Sigma 17 50mm F 2.8 Lens

By | 11/11/2022

Sigma 17-50mm f/ii.eight EX DC OS HSM Lens Review

Sigma 17-50mm f/2.8 EX DC OS HSM Lens

The Sigma 17-50mm f/two.8 EX DC OS HSM Lens features a prissy range of focal lengths, a broad f/2.eight aperture, HSM autofocus and Bone (optical stabilization) in a well-built and reasonably-priced lens.

Most of us need at least i general purpose lens – and the focal length range is usually my primary qualification for such a lens. The 17-50mm focal length range falls squarely in the recommended general purpose lens focal length range for the APS-C sensor format DSLRs information technology is compatible with.

This focal length range delivers that same bending of view that a 27.ii-80mm lens on a full frame DSLR would deliver, simply again, this APS-C-only lens is not compatible with the larger format SLRs. Here is an example of what this focal length range looks like.

Sigma 17-50mm f/2.8 EX DC OS HSM Lens Focal Length Range Example

My field piece of work for the Sigma 17-50mm f/2.viii EX DC Os HSM Lens review was done in early bound. Later on a long, cold wintertime, the bright new growth on the copse was looking gorgeous to me. The 17-50mm focal length range is nice. It works great for around-the-house shots (inside and out), for landscapes, for full body and head-and-shoulders portraits, for close sports and for a huge range of other uses.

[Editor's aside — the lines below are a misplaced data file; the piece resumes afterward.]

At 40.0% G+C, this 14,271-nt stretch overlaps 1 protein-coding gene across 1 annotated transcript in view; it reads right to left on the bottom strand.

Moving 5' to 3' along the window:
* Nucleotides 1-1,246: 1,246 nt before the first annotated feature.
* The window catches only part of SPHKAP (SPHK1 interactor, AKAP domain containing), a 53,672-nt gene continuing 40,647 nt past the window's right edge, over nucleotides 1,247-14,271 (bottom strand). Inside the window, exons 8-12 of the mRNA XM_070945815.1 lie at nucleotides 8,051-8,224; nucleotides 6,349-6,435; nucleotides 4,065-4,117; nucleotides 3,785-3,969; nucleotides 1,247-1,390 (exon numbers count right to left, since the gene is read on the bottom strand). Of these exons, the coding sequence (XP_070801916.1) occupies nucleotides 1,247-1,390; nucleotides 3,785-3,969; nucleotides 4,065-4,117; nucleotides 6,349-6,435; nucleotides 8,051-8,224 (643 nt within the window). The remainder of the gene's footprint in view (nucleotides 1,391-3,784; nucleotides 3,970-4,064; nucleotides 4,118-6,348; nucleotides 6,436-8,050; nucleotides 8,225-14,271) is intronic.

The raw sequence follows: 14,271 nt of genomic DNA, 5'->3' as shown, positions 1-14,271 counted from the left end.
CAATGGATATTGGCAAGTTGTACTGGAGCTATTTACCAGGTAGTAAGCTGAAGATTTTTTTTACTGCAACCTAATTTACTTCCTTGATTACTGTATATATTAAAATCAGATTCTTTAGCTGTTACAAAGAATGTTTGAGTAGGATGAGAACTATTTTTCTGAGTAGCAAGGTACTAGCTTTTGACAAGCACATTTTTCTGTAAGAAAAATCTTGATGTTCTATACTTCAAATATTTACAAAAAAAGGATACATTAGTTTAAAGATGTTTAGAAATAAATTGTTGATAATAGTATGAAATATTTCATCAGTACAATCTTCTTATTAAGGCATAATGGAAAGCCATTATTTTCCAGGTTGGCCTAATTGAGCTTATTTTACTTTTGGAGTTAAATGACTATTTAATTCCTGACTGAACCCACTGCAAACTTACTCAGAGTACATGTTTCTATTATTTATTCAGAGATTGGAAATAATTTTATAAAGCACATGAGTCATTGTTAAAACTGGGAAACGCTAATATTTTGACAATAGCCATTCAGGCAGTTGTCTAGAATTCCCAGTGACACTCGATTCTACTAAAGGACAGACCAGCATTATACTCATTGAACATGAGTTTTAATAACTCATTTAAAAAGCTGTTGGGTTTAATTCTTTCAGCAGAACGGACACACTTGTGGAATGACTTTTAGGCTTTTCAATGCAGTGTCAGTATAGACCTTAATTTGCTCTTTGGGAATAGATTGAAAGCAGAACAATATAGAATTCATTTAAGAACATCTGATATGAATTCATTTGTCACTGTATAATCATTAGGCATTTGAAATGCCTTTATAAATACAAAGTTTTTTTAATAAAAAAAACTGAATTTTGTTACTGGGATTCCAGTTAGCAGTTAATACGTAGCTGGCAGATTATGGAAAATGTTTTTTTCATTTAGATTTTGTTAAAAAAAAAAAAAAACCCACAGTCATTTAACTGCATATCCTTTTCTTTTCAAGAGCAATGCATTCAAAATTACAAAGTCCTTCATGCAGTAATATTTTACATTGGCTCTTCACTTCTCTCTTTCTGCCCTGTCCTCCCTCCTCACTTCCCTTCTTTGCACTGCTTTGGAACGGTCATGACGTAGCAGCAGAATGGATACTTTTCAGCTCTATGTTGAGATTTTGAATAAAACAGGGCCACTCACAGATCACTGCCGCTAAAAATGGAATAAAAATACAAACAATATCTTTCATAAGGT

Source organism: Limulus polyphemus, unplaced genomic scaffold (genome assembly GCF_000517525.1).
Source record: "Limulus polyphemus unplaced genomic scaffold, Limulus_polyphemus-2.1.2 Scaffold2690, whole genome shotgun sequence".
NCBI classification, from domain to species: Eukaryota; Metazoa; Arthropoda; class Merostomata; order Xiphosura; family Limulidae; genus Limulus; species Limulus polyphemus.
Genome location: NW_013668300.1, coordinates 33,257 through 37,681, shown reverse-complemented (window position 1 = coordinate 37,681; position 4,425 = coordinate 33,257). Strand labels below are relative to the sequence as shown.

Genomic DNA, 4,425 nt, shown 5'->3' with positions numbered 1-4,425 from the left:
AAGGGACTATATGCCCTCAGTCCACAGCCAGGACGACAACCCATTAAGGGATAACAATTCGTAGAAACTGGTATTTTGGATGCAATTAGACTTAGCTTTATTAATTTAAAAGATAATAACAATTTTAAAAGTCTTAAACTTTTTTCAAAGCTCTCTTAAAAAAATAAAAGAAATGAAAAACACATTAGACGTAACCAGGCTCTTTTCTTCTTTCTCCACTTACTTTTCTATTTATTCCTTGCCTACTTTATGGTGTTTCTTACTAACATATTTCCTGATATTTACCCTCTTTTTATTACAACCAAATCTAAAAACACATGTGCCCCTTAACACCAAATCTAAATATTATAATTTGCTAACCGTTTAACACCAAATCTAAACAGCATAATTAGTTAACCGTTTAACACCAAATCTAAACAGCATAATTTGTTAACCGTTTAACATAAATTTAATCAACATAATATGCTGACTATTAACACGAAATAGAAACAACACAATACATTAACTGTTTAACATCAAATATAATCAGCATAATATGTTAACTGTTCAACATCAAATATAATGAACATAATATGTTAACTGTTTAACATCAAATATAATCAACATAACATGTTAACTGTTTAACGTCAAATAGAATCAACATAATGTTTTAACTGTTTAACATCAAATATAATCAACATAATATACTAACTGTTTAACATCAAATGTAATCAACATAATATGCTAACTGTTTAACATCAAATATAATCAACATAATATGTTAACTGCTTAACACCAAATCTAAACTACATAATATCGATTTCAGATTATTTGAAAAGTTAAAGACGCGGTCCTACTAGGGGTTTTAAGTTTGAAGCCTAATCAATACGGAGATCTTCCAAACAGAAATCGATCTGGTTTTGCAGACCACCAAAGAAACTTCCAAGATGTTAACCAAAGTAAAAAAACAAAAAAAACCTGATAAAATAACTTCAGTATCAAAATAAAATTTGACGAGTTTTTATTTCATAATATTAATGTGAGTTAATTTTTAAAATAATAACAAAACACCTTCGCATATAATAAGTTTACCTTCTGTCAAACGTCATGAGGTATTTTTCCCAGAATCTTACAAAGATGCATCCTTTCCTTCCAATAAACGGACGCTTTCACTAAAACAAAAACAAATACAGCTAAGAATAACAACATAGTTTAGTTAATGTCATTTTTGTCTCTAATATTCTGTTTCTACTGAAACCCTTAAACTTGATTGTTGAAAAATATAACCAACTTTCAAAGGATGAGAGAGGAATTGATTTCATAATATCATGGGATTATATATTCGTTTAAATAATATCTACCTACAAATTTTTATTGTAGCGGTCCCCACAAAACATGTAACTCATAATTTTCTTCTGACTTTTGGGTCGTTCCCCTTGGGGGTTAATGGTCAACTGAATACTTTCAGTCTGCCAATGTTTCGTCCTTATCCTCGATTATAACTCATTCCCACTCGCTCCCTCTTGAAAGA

For many, their first general purpose lens is the one available in-the-box with their first DSLR. While the kit lens is very economical, it is likewise the source of many emails I receive – peculiarly when being used indoors without a flash. If at that place is any subject movement, the max discontinuity available on these lenses is not wide enough to allow the action to be stopped – resulting in motion-blurred images.

The Sigma 17-l OS’ stock-still f/2.8 max aperture across the unabridged focal length range provides 4x as much light to the sensor (2 stops) equally virtually kit lenses offer at their longest focal length (f/v.6). This discontinuity difference can interpret into a big divergence in your image quality.

At that place are many lenses with longer focal length ranges available. The longer focal length lenses oftentimes sacrifice image quality to obtain their range and most do not offering the fixed f/2.viii max aperture across the entire range. There are, notwithstanding, many 17 to 50mm (or 55mm) f/ii.viii lenses available from other manufacturers – I’ll reference some of these afterwards in this review.

As I indicated already, a wide aperture is a great reward for a lens to take. Use the wide aperture to stop activeness (or camera motility) in low calorie-free by assuasive a faster/shorter shutting speed and/or to blur the background. (a wider aperture results in a shallower depth of field – all other factors remaining equal). At 17mm, yous are going to need a close field of study to generate whatsoever significant groundwork blur at 17mm f/2.eight, simply, at 50mm, blurring the background becomes an easier accomplishment.

If your subject is non moving, the Sigma 17-50’southward 4-cease-rated OS (optical stabilization) will be a smashing help in achieving precipitous handheld shots in low light, in the wind, on unstable footing, on a gunkhole … and in other situations where holding a camera steady is difficult and a tripod is non being used.